Departments of Psychiatry; Department of Medicine, Division of Endocrinology and Metabolism
Age of Onset; Animals; *Behavior, Animal; Calcium; Cell Nucleus; Cerebral Cortex; Corpus Callosum; Corpus Striatum; Dendrites; Disease Models, Animal; Disease Progression; Electrophysiology; Excitatory Amino Acid Agonists; Heterozygote; Huntington Disease; Mice; Mice, Transgenic; Nerve Tissue Proteins; Neurons; Nuclear Proteins; Phenotype; Receptors, N-Methyl-D-Aspartate; Trinucleotide Repeat Expansion
Life Sciences | Medicine and Health Sciences
Neurons in Huntington's disease exhibit selective morphological and subcellular alterations in the striatum and cortex. The link between these neuronal changes and behavioral abnormalities is unclear. We investigated relationships between essential neuronal changes that predict motor impairment and possible involvement of the corticostriatal pathway in developing behavioral phenotypes. We therefore generated heterozygote mice expressing the N-terminal one-third of huntingtin with normal (CT18) or expanded (HD46, HD100) glutamine repeats. The HD mice exhibited motor deficits between 3 and 10 months. The age of onset depended on an expanded polyglutamine length; phenotype severity correlated with increasing age. Neuronal changes in the striatum (nuclear inclusions) preceded the onset of phenotype, whereas cortical changes, especially the accumulation of huntingtin in the nucleus and cytoplasm and the appearance of dysmorphic dendrites, predicted the onset and severity of behavioral deficits. Striatal neurons in the HD mice displayed altered responses to cortical stimulation and to activation by the excitotoxic agent NMDA. Application of NMDA increased intracellular Ca(2+) levels in HD100 neurons compared with wild-type neurons. Results suggest that motor deficits in Huntington's disease arise from cumulative morphological and physiological changes in neurons that impair corticostriatal circuitry.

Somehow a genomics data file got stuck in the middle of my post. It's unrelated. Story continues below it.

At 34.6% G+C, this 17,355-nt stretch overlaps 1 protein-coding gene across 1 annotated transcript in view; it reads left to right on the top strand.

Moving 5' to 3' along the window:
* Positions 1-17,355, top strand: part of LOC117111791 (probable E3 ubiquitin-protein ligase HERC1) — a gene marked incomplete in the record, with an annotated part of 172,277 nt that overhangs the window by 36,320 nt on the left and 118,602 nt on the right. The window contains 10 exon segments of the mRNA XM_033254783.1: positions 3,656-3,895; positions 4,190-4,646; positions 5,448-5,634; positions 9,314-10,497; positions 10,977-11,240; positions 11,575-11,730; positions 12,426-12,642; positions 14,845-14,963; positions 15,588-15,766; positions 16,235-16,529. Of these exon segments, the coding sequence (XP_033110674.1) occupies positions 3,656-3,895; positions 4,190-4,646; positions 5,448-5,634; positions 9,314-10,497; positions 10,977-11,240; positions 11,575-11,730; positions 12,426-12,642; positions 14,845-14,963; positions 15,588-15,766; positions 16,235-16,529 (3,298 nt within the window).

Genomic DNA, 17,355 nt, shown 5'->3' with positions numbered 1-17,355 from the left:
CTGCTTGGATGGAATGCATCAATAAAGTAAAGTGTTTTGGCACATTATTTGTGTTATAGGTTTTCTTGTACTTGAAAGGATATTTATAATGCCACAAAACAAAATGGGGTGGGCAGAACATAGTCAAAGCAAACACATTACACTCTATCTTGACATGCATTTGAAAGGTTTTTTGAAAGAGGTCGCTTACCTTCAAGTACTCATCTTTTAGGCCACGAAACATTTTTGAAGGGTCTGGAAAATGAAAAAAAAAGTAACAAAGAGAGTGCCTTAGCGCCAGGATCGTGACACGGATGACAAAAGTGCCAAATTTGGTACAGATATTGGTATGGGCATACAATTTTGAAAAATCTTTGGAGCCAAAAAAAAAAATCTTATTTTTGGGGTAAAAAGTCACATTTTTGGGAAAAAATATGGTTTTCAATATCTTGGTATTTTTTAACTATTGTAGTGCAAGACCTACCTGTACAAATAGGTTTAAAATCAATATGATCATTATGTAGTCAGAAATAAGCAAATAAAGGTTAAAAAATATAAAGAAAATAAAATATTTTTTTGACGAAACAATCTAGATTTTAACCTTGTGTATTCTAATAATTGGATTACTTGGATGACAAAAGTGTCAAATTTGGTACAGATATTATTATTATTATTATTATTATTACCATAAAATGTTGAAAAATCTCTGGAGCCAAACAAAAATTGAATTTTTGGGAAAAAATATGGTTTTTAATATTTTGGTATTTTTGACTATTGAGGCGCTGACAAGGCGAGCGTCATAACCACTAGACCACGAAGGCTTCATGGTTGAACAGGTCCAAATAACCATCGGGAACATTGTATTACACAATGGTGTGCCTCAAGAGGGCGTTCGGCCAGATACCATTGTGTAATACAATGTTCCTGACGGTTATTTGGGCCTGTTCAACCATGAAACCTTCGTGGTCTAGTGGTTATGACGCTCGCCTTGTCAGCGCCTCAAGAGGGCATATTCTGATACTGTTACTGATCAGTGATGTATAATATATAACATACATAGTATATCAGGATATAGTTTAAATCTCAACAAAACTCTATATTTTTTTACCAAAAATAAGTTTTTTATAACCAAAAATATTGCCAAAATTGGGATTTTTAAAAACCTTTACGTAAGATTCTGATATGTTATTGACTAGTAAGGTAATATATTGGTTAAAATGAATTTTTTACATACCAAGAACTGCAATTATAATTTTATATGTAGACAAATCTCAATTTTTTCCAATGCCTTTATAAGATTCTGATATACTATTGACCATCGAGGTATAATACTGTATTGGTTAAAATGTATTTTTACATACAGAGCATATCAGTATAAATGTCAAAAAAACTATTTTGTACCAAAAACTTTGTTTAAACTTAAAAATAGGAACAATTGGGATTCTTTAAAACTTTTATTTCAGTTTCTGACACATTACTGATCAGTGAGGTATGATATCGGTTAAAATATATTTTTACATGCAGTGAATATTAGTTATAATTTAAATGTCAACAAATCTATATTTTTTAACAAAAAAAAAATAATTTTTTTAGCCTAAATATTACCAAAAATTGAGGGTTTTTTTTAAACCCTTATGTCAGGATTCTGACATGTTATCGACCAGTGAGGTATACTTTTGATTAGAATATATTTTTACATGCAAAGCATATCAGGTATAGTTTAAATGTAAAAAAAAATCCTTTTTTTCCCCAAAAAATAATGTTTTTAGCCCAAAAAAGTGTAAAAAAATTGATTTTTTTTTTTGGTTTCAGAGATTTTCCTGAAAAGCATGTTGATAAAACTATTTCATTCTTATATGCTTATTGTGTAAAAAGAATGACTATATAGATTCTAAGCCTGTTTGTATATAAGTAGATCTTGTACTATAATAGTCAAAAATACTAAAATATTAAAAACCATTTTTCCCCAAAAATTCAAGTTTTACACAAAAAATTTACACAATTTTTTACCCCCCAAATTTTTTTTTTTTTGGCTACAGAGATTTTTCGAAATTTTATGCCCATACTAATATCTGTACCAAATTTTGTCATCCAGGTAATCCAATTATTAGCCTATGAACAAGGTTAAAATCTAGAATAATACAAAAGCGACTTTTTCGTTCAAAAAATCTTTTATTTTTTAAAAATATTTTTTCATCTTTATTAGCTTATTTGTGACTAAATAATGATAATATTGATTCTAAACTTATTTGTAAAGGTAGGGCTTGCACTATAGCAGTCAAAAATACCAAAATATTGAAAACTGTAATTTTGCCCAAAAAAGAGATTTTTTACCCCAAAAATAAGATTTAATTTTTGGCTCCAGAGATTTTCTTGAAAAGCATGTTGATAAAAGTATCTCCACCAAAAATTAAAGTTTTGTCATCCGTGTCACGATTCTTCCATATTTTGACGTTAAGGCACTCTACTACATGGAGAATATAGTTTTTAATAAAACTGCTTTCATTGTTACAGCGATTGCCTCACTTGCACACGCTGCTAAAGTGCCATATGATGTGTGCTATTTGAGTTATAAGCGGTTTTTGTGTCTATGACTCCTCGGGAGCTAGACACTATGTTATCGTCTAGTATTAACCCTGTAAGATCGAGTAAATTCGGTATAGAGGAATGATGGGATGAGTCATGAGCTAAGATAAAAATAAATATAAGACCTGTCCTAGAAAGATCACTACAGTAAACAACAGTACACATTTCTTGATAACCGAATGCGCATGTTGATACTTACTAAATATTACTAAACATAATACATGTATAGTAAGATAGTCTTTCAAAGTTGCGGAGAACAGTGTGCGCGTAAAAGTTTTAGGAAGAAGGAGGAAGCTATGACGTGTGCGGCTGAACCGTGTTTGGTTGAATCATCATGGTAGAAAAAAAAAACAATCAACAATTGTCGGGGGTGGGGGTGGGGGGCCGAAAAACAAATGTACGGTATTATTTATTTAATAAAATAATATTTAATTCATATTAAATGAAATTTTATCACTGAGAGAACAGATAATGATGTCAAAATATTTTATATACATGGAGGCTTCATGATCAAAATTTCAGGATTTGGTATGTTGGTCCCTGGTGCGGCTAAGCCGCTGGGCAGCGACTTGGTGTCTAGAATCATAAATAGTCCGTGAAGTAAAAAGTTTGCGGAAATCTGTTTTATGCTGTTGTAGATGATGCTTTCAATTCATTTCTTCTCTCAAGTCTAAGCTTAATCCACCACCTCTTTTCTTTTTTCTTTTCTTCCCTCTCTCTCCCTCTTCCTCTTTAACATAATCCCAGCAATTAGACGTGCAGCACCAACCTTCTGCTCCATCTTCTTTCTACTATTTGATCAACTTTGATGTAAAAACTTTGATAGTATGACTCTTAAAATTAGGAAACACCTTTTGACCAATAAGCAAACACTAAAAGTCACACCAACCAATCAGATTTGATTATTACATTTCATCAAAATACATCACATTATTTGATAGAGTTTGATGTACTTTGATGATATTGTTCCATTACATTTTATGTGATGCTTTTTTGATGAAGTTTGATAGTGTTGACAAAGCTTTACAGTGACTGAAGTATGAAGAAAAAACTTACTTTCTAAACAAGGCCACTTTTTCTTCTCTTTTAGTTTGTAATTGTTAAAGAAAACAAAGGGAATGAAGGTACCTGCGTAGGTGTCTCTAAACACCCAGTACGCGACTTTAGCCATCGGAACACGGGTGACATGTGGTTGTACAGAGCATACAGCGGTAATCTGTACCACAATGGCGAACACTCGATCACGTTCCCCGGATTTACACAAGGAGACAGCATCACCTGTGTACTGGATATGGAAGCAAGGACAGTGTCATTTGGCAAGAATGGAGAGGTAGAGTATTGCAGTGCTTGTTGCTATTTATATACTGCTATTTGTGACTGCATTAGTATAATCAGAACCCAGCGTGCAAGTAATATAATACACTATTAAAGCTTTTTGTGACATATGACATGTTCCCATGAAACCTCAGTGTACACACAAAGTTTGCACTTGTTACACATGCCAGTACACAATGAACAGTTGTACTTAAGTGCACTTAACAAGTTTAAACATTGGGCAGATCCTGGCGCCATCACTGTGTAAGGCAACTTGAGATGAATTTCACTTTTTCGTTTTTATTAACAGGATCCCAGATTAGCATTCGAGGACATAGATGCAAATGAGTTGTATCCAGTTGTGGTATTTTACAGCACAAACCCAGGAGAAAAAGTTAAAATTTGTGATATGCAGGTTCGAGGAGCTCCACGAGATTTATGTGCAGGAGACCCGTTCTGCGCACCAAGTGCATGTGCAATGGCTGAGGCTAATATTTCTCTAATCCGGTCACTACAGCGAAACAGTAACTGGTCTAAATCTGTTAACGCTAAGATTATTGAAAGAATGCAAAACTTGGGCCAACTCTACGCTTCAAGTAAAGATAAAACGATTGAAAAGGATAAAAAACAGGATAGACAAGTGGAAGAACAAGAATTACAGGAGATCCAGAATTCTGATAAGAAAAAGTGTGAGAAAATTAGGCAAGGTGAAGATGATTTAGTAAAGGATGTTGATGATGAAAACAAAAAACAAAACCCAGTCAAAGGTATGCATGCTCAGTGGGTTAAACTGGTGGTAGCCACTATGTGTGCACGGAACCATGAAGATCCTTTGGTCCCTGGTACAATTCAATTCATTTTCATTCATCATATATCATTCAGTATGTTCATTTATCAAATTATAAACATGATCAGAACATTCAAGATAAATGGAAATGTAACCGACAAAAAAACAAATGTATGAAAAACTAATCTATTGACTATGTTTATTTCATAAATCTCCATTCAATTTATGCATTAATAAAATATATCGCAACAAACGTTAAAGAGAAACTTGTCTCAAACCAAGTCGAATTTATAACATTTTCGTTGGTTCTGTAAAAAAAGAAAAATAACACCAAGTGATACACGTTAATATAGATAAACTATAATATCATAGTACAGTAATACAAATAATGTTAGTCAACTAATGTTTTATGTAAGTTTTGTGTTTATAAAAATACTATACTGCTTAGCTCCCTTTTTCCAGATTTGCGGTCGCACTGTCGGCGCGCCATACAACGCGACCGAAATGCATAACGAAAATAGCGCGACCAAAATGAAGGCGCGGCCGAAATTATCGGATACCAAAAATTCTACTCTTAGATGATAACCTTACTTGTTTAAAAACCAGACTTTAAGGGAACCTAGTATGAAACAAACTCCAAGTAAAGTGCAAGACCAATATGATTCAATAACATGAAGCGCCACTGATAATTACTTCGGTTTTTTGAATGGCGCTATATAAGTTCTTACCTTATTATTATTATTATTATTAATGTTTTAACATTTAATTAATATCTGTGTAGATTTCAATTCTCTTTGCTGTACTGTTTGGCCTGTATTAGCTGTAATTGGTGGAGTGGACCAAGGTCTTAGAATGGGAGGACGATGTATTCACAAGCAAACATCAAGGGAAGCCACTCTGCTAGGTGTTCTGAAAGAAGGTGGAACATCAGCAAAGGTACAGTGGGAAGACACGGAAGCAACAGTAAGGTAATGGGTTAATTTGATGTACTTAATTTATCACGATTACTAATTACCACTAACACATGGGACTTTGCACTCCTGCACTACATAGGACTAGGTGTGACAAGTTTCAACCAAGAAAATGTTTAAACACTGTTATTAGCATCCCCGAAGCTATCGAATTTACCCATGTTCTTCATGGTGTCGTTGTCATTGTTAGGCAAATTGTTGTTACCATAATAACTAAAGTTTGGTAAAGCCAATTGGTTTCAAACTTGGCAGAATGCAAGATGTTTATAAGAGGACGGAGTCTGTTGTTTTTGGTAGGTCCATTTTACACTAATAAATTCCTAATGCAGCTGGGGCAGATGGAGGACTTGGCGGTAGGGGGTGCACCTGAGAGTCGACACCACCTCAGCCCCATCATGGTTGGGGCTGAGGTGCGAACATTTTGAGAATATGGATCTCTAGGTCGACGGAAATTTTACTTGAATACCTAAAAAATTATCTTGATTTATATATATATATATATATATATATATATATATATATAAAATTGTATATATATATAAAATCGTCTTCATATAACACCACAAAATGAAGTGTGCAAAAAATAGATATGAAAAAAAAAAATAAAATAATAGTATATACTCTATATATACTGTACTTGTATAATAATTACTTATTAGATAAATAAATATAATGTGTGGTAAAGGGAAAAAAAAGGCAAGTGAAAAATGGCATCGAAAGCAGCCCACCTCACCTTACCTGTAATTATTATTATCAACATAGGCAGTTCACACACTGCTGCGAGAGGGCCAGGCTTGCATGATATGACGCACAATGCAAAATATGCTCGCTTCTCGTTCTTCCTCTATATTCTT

J Neurosci. 2001 Dec 1;21(23):9112-23.
The Journal of neuroscience : the official journal of the Society for Neuroscience
Laforet GA, Sapp E, Chase KO, McIntyre C, Boyce FM, Campbell M, Cadigan BA, Warzecki L, Tagle DA, Reddy PH, Cepeda C, Calvert CR, Jokel ES, Klapstein GJ, Ariano MA, Levine MS, DiFiglia M, Aronin N. (2001). Changes in cortical and striatal neurons predict behavioral and electrophysiological abnormalities in a transgenic murine model of Huntington's disease. Open Access Publications by UMMS Authors. Retrieved from https://escholarship.umassmed.edu/oapubs/1176